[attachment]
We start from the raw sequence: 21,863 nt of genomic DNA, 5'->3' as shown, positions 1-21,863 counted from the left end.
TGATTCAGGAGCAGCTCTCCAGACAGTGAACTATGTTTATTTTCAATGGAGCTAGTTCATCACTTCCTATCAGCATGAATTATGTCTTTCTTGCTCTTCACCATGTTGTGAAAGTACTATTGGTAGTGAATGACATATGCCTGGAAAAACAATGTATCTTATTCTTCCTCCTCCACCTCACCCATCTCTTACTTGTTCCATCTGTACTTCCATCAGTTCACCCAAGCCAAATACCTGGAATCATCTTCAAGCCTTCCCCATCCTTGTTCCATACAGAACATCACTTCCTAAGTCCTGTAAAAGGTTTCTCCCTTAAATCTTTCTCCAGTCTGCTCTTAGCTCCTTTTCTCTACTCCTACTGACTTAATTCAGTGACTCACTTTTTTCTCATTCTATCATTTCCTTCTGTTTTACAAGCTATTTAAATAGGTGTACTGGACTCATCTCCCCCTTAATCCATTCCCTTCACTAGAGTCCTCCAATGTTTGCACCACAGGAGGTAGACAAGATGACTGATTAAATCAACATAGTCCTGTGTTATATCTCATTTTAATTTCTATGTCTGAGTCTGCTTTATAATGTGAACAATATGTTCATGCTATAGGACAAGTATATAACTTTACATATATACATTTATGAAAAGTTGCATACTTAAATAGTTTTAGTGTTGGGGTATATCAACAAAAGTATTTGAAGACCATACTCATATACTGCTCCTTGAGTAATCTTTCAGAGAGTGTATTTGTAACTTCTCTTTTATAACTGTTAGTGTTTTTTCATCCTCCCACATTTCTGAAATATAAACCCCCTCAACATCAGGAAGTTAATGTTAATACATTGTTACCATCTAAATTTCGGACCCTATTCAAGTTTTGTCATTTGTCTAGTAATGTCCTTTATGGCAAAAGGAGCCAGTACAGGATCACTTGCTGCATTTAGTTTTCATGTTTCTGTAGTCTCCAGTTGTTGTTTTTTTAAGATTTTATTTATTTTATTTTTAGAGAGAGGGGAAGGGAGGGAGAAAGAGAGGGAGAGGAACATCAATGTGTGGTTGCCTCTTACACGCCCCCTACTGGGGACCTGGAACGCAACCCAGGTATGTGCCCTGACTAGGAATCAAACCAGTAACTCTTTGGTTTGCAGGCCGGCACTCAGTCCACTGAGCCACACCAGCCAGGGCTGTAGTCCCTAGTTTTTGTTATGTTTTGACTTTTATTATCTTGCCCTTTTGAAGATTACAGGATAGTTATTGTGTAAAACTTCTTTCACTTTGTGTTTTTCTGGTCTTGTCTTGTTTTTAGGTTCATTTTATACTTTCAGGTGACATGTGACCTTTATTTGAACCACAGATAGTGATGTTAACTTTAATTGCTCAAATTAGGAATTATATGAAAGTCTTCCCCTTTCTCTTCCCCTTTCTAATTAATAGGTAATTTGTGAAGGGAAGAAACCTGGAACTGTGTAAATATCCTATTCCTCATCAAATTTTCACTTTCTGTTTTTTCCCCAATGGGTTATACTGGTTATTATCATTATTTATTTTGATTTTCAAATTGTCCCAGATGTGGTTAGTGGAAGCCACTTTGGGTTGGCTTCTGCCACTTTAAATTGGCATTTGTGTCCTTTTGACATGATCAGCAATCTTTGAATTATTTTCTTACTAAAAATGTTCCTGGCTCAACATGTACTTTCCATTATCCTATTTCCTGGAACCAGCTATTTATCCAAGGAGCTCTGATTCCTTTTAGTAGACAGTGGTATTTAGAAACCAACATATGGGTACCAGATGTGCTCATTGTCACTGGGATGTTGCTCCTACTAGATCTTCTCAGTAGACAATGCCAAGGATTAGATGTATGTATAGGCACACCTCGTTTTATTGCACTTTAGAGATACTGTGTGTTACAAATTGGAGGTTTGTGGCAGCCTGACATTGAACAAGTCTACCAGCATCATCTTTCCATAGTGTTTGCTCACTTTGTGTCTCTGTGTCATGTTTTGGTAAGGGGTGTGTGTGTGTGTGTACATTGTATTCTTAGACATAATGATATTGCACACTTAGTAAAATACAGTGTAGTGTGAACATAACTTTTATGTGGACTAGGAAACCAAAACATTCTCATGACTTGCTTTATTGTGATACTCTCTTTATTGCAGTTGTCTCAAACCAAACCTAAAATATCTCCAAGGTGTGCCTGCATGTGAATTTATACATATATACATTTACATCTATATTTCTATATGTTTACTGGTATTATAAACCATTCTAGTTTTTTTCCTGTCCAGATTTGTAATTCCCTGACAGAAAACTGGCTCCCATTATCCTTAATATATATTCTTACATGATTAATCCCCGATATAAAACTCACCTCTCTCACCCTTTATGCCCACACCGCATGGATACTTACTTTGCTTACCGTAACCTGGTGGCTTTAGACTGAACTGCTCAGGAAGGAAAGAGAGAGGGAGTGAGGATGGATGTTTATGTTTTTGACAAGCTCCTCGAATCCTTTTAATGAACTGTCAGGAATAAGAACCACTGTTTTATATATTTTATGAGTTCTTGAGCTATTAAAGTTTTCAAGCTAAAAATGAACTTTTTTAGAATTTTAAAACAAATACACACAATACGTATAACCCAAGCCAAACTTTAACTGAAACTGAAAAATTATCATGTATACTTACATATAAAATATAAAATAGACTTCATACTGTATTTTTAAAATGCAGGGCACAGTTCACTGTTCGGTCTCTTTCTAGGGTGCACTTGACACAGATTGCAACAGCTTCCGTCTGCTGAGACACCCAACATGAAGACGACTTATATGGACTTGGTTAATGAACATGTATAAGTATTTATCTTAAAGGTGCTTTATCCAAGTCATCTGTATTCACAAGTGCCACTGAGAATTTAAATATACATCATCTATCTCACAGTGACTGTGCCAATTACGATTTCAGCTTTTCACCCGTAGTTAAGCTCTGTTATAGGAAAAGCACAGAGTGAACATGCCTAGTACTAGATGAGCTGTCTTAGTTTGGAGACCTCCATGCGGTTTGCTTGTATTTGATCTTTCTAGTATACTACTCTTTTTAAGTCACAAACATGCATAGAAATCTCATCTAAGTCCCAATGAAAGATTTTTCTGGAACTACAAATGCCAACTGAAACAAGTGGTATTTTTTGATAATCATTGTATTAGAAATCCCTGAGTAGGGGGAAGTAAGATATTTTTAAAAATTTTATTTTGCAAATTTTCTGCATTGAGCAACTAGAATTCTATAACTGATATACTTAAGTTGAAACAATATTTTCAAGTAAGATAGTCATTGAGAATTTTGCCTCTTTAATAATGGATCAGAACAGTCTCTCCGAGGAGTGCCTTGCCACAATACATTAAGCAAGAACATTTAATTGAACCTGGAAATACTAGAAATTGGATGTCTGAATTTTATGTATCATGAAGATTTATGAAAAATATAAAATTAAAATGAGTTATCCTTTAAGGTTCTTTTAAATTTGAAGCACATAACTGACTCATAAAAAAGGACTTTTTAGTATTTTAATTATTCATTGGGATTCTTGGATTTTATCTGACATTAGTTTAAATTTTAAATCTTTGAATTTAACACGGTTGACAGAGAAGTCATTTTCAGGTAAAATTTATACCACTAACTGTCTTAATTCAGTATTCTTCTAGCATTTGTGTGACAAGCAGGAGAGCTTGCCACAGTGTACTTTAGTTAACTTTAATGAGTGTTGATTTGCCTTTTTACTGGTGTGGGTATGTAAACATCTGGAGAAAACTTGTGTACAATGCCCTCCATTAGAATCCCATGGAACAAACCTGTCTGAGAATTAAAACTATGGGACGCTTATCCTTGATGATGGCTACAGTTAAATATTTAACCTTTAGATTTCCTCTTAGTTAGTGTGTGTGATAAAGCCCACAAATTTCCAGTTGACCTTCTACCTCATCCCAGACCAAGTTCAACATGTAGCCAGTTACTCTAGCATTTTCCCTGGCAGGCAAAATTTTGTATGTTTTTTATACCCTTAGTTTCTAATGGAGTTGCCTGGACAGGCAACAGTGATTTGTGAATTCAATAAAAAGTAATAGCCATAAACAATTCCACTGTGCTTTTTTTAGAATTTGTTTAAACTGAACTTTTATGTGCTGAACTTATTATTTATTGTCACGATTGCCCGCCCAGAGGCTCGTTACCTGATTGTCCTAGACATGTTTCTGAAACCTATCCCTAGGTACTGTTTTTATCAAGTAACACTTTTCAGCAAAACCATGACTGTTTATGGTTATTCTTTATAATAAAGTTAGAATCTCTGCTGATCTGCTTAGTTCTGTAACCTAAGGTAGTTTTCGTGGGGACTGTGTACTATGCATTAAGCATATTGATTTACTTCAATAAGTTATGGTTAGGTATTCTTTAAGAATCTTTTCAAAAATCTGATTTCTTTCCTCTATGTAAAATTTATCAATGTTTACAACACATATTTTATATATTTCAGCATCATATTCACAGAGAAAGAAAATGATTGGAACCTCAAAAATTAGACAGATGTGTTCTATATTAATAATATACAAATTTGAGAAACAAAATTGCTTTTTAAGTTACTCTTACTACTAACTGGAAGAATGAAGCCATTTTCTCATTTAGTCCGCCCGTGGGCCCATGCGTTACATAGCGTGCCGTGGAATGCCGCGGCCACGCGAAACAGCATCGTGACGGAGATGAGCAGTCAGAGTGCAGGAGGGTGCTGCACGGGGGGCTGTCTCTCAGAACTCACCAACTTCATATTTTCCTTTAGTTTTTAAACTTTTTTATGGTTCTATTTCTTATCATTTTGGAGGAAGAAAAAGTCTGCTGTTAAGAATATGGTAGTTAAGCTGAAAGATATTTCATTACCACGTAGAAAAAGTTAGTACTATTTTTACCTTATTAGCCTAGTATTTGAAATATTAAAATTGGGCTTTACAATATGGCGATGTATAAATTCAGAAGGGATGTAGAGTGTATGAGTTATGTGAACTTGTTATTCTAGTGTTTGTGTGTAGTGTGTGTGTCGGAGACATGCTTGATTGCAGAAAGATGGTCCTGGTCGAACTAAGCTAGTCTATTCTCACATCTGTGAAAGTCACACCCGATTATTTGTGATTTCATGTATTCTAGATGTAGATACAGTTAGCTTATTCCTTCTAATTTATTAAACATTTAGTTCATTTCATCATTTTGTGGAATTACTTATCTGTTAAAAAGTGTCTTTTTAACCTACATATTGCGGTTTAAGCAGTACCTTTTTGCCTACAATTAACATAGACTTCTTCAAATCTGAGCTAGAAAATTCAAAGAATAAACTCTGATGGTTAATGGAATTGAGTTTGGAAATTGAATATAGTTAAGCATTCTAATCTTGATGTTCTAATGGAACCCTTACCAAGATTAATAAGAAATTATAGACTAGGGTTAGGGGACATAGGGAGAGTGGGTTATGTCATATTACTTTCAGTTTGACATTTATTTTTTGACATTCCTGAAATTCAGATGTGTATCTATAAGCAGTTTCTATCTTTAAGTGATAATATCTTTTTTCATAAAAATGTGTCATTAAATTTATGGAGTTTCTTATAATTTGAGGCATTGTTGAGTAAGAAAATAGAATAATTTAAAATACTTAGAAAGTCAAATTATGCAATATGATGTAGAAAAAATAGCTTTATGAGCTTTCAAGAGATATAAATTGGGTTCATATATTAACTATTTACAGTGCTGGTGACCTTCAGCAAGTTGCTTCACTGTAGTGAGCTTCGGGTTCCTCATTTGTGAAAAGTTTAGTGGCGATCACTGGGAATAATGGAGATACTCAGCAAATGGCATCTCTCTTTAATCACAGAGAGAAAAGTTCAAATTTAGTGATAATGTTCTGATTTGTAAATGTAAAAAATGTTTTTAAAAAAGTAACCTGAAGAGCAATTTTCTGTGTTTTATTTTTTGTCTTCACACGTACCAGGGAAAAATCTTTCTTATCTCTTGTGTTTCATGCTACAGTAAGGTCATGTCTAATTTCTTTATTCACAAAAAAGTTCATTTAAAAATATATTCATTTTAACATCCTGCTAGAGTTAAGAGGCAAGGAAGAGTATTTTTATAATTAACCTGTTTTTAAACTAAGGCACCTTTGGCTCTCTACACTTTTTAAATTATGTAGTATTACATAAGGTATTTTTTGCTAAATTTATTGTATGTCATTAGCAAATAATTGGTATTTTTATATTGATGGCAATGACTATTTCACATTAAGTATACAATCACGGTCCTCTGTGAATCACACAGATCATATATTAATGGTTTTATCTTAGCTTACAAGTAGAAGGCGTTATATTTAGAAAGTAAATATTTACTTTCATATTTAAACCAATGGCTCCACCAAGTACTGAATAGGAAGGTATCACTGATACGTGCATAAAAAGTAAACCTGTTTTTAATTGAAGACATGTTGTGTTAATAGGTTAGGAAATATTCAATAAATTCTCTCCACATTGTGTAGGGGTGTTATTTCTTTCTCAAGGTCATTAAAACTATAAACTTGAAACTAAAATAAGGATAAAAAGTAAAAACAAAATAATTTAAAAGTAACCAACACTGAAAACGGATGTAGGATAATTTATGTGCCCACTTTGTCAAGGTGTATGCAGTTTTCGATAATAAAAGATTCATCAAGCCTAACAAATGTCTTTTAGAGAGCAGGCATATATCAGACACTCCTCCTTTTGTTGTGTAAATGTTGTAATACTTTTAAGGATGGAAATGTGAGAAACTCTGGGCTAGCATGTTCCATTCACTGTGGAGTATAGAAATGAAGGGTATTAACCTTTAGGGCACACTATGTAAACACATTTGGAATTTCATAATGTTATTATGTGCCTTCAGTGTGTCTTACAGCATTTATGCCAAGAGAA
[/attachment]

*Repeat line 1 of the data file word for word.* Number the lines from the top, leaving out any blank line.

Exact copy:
We start from the raw sequence: 21,863 nt of genomic DNA, 5'->3' as shown, positions 1-21,863 counted from the left end.